What new tender deadline means for the KC Royals
Passing with little fanfare or obvious public angst was Tuesday’s news that Major League Baseball and the Major League Baseball Players Association agreed to change this year’s deadline for clubs, including the KC Royals, to make tender decisions about players eligible for salary arbitration.
While the modification may seem like a mere technicality, it is much more than that, representing as it does the strongest signal yet of an impending work stoppage. Baseball’s current collective bargaining agreement expires at 11:59 p.m. Dec. 1, meaning the original Dec. 2 tender deadline would have allowed teams to offer contracts after the transaction freeze so certain to accompany a lockout.
Now, via an agreement offering some proof that owners and players can reach common ground on something, Nov. 30 is the new tender deadline.
What does that mean for the KC Royals? As it turns out, very little aside from the obvious need to comply with the new deadline.
The new tender deal doesn’t complicate decision making for the KC Royals.
The contract tender deadline (sometimes called the non-tender deadline) matters because it forces clubs to make early arbitration-related decisions—although arbitration parties aren’t required to exchange salary proposals until January, and hearings typically aren’t held until February, requiring teams to tender contracts by a date certain identifies just who, and who won’t, risk the winner-take-all nature of arbitration. And in some cases, players learn whether they’re free to shop their services elsewhere: if non-tendered, they immediately become free agents.
But unlike last winter, when much speculation preceded a tender deadline that ended with the Royals offering a deal to Jorge Soler but not Maikel Franco, the Royals simply shouldn’t have much to think about.
Kansas City’s decision process, not complex from the start, became even easier when the team somewhat surprisingly let Hanser Alberto go in October, and not so surprisingly did the same with Jakob Junis earlier this month. Those departures whittled the list of arbitration-eligible Royals to seven; now, they have decision to make about Brad Keller, Adalberto Mondesi, Andrew Benintendi, Nicky Lopez, Scott Barlow, Cam Gallagher and Ryan O’Hearn.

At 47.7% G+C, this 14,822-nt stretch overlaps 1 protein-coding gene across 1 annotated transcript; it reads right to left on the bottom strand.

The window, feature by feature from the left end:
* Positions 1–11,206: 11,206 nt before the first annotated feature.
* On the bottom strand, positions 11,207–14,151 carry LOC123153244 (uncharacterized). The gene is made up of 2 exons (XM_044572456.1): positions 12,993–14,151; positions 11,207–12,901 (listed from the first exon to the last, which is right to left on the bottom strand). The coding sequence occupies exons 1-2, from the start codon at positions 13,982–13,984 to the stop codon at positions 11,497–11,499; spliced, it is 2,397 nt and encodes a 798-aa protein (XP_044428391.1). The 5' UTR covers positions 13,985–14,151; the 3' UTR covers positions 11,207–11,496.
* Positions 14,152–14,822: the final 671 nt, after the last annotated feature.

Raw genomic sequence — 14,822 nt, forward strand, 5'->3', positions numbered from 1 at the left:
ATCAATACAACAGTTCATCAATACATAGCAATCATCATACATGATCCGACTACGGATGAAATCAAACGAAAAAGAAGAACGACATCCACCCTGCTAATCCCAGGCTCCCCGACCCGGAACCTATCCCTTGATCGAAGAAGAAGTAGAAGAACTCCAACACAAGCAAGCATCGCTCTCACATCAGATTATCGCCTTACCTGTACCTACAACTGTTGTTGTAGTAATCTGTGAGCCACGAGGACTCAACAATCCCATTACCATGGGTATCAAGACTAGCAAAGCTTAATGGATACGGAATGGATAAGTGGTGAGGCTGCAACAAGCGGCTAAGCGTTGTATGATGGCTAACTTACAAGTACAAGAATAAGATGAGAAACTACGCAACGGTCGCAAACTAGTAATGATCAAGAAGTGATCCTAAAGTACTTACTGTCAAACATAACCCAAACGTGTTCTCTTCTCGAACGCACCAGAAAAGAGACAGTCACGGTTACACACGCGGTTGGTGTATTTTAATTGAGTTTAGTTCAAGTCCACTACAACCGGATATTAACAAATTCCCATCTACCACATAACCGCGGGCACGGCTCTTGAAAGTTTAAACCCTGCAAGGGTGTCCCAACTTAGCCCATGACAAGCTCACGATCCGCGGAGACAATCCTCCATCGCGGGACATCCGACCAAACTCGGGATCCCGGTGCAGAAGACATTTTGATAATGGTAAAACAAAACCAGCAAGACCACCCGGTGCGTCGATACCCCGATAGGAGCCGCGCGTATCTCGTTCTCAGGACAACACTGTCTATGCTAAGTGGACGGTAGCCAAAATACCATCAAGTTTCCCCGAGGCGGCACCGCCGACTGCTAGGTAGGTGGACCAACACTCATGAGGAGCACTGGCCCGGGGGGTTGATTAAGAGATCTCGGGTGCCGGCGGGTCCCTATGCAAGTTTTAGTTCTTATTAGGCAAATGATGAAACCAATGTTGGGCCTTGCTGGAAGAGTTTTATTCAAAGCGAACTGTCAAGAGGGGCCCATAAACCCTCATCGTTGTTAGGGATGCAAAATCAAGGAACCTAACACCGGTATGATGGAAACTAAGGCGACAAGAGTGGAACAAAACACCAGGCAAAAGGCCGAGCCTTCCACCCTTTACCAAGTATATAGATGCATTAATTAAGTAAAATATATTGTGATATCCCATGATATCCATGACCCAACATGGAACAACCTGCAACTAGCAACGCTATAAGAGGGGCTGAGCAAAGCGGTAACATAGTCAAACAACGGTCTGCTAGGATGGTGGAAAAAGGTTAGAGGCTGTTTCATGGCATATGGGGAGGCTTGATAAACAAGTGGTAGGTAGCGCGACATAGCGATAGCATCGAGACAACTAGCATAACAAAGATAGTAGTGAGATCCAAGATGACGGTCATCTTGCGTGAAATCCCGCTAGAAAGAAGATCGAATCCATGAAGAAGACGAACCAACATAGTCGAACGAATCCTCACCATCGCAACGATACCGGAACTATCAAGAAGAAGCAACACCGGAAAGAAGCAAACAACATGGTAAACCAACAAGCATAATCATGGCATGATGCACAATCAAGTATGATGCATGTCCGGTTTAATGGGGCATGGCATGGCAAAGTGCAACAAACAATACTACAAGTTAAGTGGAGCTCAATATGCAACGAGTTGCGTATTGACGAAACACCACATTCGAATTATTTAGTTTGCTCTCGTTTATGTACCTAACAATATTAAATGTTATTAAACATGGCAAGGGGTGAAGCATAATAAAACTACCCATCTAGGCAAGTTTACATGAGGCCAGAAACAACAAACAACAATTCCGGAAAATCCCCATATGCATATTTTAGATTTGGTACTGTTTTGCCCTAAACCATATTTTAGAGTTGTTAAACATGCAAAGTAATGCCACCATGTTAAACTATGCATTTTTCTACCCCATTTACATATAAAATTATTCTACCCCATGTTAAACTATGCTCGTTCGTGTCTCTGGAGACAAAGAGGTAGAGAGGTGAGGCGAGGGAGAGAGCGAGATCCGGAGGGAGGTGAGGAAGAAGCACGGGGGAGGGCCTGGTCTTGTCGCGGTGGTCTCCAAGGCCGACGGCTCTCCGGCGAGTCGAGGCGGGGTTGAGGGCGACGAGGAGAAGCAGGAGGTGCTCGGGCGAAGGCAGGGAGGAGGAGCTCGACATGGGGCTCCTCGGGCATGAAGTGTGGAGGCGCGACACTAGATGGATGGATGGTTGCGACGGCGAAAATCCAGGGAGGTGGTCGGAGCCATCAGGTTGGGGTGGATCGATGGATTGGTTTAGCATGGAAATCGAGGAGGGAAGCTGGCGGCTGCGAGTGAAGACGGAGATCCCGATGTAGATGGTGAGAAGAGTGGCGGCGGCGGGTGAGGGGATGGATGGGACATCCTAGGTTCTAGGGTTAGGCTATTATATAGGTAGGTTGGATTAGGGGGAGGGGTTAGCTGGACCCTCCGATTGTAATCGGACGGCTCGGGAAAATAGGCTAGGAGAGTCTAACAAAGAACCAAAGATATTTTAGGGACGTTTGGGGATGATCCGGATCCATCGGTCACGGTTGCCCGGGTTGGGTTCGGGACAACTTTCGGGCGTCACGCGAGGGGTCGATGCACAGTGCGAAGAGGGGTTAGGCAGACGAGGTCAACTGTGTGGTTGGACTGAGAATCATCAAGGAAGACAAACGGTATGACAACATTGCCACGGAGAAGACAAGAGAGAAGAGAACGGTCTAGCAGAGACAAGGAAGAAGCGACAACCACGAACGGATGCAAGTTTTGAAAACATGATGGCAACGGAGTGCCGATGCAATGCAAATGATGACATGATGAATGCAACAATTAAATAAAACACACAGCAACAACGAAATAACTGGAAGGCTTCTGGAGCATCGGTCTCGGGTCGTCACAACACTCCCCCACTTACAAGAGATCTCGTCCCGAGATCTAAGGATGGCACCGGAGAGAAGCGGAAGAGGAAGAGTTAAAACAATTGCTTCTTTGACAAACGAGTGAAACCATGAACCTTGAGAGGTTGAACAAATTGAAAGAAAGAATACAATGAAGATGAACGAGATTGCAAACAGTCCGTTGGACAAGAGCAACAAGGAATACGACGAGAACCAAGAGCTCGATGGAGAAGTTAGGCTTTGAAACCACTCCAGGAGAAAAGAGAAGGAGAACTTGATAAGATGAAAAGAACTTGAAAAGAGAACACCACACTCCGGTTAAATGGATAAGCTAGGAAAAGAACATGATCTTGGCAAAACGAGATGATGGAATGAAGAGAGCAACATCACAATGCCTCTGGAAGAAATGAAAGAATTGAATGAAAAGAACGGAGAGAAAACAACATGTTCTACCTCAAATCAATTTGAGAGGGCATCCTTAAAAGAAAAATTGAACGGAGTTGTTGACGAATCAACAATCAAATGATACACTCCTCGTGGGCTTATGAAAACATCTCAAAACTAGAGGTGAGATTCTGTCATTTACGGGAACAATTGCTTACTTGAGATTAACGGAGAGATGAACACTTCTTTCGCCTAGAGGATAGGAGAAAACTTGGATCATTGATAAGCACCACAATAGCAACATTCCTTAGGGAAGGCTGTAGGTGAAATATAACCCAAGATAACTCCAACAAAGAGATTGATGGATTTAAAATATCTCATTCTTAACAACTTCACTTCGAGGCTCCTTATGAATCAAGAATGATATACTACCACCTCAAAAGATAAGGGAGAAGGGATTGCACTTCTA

Sure to be tendered new one-year deals are Keller, Mondesi, Lopez and Barlow. Keller’s good 2018 and 2020 seasons—9-6 in the former, 5-3 in the latter, and Royals pitcher of the Year awards in both—demonstrate potential and ability the club won’t part with despite his poor 2019 and 2021 campaigns. And at this point in his career, he’s not a good early extension candidate.
Injuries that kept him out of the lineup most of this season likewise render Mondesi unsuitable for an extension, but KC will tender him because he’s a high-reward player when healthy. And unless they package him in an unlikely trade, the Royals will tender Barlow, whose two consecutive solid seasons have made him their closer. Only the theory that closers are easy to find, especially for teams not quite ready to seriously contend, probably stands in the way of an extension for Barlow.
Benintendi is a different story. The Royals will, at the very least, tender him, but the notion of an extension for the new Gold Glover isn’t far-fetched. His sizzling, season-ending September and first three days of October (.342/.398/.570 with five homers and 29 RBIs), and final .276/.324/.442 line, may prompt KC to offer him a multi-year deal designed to avoid arbitration and delay his first foray into free agency.
And Lopez is, after his stellar 2021 turnaround, a lock for a new deal. An extension is possible, but the club may want to see another year of proof that he can hit big league pitching.
The Royals would probably welcome more offense from backup catcher Gallagher, but he’s good enough behind the plate to tempt the club to keep him. Ultimately, what they decide to do with Gallagher may hinge on whether they believe MJ Melendez is ready to take over his spot, which in turn depends almost entirely on whether they’re willing, at least for now, to reduce his bat to a part-time role. But moving the tender deadline up two days doesn’t really make the Gallagher decision harder or easier.
Then there’s O’Hearn. He hasn’t been consistently productive since his 2018 rookie season—he’s hit .205 since then, which should make him Kansas City’s leading candidate for a non-tender decision. But the illogical recent inclusion of him on their 40-man roster may signal the club already plans to offer him a new contract.
So it is that most, if not all, the Royals’ tender decisions ought to be easy. Expediting the tender process may affect other clubs, but shouldn’t significantly impact Kansas City.
Baseball has a new contract tender deadline. It shouldn’t matter to the KC Royals.